Resistant bacteria that cause difficult-to-treat infections are among the greatest challenges facing infectious diseases expert Annelies Zinkernagel in her daily work at the UniversityHospital Zurich.
Text: Thomas Gull
Translation: Philip Isler
In Switzerland, every year some 300 patients succumb to infections caused by bacteria that are resistant to antibiotics. Unfortunately, with resistance to antibiotics on the rise, this number is growing. Already there is resistance to what are known as “reserve” antibiotics, which are only used as a last resort to treat infections with no other treatment options.
The quandary here is that the main contributing factor to the spread of antibiotic resistance is, in fact, the use of antibiotics itself. Here’s why: Normally, the bacteria on our body, in our gut or on our skin are in balance. When we are given antibiotics, it not only kills off the “bad” bacteria such as Staphylococcus aureus, but also the “good” ones, for example those that help us digest our food. And there’s more: Eliminating the good kind of bacteria means less competition for the bad, resistant kind, and they can then spread unhindered. That is why it is often said that “antibiotics breed resistance”.
Mitigating the damage
The most important strategy to curb the spread of resistance is thus a targeted and moderate use of antibiotics. This goes for human medicine as well as veterinary medicine. Since 2015, efforts under the Swiss Antibiotic Resistance Strategy (StAR) have sought to reduce the use of antibiotics – in humans as in animals. In human medicine, there are antibiotic stewardship programs, which promote proper use of antibiotics. “Our aim is to limit the damage as far as possible,” says Annelies Zinkernagel, who heads up the Department of Infectious Diseases and Hospital Epidemiology at the UniversityHospital Zurich.
In other words, antibiotics should only be used when they are really needed, and only in a highly targeted manner. For medics to be able to do so, they first have to find out whether an infection was caused by bacteria or viruses, and they have to check whether the infection was brought about by bacteria that are already resistant. “It’s important here to work hand in hand with GPs,” emphasizes Annelies Zinkernagel. GPs also make sure to find out what caused the infection before administering antibiotics. “They’re doing a great job,” says Zinkernagel, commenting on her colleagues in the local communities. The message that antibiotic resistance is no laughing matter seems to have caught on.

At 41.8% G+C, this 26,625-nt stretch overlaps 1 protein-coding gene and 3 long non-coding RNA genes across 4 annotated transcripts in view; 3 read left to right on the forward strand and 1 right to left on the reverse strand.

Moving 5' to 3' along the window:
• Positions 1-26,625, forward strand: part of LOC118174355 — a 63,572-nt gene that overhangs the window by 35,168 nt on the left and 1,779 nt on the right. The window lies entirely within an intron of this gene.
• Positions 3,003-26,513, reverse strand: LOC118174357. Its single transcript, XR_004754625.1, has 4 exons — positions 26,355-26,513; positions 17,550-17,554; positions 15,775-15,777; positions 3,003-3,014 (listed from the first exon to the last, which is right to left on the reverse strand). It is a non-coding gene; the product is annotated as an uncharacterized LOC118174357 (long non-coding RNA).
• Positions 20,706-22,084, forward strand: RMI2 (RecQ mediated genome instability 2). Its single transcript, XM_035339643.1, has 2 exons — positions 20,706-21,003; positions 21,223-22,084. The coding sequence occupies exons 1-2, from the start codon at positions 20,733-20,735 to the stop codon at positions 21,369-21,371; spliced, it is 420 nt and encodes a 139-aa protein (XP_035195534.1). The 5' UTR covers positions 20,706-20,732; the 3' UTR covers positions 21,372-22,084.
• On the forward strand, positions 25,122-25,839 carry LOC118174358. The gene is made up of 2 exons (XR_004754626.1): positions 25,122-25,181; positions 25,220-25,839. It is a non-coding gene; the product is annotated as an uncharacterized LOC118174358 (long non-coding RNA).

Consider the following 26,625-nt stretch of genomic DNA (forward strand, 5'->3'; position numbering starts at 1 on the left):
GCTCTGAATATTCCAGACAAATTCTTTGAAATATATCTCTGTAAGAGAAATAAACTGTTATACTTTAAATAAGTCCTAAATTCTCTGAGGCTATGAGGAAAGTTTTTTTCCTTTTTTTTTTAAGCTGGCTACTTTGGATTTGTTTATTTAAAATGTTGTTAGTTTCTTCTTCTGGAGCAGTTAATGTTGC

Sweden green, Greece red
Campaigning and raising awareness pays off, as seen in the Scandinavian countries, where resistance is currently much lower. The Surveillance Atlas of Infectious Diseases map of resistance to S. aureus, for example, reveals a gap between the North and South, with Scandinavia showing up green with low resistance levels, Central Europe in yellow, and the countries in Southern Europe, including Italy and Greece, colored red. “This is no surprise if you know that in Greece, for example, antibiotics are available over the counter without a prescription,” says Annelies Zinkernagel. As a result, resistant bacteria are often inadvertently brought back home from the holidays – as “travel souvenirs”, so to speak. A second important element besides the targeted use of antibiotics is prevention. For example, this means that high-risk patients should get vaccinated against the flu. “Fewer viral infections also mean fewer bacterial infections,” says Zinkernagel. It often happens that patients first have a viral infection, but later succumb to a bacterial infection that they acquired because their immune system was weakened by the viral infection. Vaccines against pneumococcal infections such as pneumonia are also available.
People may catch an infection in a hospital, for example during an operation, where the body’s natural barriers (like the skin) against bacteria are compromised. Or bacteria are introduced into the body through materials and then enter the bloodstream. After all, resistant bacteria can also be found in hospitals, where they may spread to patients. “If they’re unlucky, this can result in an infection,” says the infectious diseases expert, while stressing that this doesn’t happen very often in Switzerland. This is why hospital hygiene has a major role to play in preventing infections and the stopping the spread of resistant bacteria.
The antibiotic resistance epidemic can only be kept in check if everyone works together, emphasizes Annelies Zinkernagel. This is why the One Health approach is so important, as it combines human medicine and veterinary medicine, while also investigating the role of the environment in the spread of antibiotic resistance. “Only by addressing each of these areas together as a whole can we prevent antibiotic resistance from becoming an even greater problem.”